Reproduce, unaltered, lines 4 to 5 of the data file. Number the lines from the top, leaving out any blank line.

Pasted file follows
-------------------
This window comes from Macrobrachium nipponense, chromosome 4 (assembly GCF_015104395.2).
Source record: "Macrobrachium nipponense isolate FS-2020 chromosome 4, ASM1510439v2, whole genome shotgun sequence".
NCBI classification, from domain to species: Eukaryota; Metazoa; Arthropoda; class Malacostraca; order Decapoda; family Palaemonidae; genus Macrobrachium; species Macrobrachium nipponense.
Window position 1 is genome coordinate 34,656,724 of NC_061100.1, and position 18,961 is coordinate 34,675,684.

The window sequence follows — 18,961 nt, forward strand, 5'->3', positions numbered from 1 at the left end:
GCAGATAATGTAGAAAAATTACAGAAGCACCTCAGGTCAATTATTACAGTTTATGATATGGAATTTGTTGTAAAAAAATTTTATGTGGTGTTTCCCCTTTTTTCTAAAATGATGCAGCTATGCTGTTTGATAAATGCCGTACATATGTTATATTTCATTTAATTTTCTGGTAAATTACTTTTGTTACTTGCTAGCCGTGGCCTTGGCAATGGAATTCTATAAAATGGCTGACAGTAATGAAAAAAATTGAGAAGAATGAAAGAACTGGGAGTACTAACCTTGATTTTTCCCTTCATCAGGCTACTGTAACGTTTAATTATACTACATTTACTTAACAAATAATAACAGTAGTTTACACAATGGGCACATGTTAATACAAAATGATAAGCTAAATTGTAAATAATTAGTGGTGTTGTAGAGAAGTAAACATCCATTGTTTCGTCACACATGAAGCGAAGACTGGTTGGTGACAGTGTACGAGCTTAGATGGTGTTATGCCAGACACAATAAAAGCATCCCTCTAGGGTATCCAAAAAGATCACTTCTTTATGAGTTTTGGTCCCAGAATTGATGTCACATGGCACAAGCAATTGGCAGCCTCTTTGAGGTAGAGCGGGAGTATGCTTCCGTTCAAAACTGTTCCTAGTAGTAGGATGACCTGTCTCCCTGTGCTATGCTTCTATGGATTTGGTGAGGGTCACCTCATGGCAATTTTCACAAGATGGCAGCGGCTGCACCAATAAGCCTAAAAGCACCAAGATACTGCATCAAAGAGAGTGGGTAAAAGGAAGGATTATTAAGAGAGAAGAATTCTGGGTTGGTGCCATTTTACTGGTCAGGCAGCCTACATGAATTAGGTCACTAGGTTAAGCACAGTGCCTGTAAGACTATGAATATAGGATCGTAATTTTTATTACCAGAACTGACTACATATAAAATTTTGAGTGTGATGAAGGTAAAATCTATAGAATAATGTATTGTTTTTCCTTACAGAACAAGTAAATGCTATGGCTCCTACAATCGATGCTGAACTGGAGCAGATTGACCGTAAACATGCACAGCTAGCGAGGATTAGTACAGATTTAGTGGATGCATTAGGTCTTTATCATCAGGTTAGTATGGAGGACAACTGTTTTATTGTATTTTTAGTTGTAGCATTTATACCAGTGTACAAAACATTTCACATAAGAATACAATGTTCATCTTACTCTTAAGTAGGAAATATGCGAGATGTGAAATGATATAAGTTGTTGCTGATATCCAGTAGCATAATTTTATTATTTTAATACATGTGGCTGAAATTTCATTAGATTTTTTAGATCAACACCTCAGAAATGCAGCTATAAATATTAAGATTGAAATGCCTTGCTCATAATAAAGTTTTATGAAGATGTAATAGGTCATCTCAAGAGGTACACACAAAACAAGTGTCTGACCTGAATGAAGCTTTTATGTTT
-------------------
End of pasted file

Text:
Window position 1 is genome coordinate 34,656,724 of NC_061100.1, and position 18,961 is coordinate 34,675,684.

The window sequence follows — 18,961 nt, forward strand, 5'->3', positions numbered from 1 at the left end: